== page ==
## Formal proofs in geometry

- Date: 10/06/2006

Thomas C. Hales (University of Pittsburgh)

University of Calgary

Traditional mathematical proofs are written in a way to make them

easily understood by mathematicians. Routine logical steps are omitted.

An enormous amount of context is assumed on the part of the reader.

Proofs, especially in topology and geometry, rely on intuitive

arguments in situations where a trained mathematician would be capable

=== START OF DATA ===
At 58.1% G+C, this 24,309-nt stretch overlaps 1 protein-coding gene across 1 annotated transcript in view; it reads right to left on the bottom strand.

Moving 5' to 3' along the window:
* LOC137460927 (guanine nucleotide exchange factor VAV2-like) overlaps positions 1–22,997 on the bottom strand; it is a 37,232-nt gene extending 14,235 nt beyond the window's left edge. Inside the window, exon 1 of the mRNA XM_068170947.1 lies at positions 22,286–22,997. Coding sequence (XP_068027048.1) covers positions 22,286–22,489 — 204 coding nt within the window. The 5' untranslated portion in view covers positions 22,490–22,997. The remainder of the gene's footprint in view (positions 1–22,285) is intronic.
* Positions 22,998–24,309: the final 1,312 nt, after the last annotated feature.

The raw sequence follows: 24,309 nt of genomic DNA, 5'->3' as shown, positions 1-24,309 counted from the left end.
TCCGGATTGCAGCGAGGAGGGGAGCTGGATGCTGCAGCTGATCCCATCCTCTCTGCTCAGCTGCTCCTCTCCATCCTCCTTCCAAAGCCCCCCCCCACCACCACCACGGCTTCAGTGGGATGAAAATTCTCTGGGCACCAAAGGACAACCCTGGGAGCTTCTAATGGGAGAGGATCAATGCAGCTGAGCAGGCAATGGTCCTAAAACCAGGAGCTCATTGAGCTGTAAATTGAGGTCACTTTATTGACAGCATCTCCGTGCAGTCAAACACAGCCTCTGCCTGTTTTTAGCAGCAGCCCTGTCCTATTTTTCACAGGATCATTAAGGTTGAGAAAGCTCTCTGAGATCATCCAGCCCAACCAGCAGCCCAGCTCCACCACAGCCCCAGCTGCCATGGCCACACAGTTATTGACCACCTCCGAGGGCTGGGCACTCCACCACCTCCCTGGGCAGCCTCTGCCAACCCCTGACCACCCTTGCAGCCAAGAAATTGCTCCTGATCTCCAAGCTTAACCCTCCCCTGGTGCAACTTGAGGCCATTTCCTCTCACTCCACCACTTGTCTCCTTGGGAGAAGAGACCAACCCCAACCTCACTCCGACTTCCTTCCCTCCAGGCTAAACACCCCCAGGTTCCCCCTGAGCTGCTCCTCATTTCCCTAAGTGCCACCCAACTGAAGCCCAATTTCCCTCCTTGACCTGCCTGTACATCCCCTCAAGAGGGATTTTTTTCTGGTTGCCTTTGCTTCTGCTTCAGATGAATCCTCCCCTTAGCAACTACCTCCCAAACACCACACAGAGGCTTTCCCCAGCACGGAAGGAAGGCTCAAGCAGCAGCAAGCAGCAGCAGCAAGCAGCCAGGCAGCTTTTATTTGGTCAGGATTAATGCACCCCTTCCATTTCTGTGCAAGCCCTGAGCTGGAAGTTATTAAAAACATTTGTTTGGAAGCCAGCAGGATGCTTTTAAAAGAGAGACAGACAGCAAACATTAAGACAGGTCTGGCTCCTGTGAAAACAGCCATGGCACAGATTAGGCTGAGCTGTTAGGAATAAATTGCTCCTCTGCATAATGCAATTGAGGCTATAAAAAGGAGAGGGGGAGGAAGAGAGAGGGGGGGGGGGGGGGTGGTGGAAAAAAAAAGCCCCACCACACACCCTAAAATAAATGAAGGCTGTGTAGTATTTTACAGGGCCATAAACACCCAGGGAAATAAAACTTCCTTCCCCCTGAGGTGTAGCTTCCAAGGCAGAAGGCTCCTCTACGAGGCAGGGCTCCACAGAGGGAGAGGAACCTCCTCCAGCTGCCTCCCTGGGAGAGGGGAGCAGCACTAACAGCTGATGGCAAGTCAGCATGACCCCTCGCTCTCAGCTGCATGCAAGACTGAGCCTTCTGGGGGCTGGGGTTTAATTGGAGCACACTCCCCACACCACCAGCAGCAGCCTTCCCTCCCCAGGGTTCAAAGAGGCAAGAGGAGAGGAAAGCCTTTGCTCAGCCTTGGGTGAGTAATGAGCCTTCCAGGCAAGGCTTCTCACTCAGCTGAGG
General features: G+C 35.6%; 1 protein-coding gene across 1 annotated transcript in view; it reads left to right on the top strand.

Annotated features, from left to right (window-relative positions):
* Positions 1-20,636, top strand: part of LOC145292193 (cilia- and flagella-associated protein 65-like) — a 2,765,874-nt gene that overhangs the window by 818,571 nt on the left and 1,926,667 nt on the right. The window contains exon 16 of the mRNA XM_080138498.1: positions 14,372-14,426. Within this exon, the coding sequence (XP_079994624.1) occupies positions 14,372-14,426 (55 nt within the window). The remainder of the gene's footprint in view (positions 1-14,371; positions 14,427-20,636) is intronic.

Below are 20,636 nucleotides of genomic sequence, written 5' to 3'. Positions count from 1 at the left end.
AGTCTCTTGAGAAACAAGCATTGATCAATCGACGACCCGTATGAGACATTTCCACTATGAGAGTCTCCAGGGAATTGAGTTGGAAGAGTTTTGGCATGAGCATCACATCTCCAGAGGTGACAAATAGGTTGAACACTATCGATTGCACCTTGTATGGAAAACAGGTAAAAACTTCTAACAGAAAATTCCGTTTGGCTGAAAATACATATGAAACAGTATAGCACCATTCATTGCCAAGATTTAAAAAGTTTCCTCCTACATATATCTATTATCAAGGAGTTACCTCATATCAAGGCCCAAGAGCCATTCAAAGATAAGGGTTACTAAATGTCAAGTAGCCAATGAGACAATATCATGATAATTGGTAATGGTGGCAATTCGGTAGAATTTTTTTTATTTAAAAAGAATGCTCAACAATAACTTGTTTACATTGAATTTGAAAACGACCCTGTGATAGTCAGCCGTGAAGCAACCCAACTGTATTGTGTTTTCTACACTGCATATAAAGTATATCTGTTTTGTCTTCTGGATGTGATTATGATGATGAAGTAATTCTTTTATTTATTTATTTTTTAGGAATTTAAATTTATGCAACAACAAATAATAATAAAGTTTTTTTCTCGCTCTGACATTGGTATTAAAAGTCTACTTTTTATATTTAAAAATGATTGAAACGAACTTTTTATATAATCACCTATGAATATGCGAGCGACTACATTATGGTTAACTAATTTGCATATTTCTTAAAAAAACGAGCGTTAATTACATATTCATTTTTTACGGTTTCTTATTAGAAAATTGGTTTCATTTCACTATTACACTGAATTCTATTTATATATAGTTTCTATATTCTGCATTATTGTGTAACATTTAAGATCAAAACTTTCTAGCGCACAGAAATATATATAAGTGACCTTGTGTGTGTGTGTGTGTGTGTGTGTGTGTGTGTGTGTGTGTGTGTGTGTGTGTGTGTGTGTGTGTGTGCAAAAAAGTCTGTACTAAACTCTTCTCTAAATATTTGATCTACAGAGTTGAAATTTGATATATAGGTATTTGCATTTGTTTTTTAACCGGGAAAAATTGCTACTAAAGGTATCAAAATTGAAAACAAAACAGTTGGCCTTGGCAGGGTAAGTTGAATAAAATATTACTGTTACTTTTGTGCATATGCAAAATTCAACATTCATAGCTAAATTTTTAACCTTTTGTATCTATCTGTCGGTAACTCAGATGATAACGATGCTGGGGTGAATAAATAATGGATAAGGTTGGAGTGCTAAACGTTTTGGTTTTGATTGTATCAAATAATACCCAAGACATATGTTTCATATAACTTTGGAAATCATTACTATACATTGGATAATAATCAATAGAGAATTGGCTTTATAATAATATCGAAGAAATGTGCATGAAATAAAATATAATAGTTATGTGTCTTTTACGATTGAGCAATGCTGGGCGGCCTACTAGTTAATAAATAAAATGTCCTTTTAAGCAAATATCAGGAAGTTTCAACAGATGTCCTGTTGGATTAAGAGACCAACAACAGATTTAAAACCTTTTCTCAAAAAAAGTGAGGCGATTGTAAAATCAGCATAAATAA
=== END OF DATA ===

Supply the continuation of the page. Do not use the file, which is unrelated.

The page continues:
of translating those intuitive arguments into a more rigorous argument.

In a formal proof, all the intermediate logical steps are supplied. No

appeal is made to intuition, even if the translation from intuition to

logic is routine. Thus, a formal proof is less intuitive, and yet less

susceptible to logical errors. It is generally considered a major

undertaking to transcribe a traditional proof into a formal proof.

In recent years, a number of fundamental theorems in mathematics have

been formally verified, including the Prime Number Theorem, the Four

Color Theorem, and the Jordan Curve Theorem.

PIMS Distinguished Chair Lectures 2006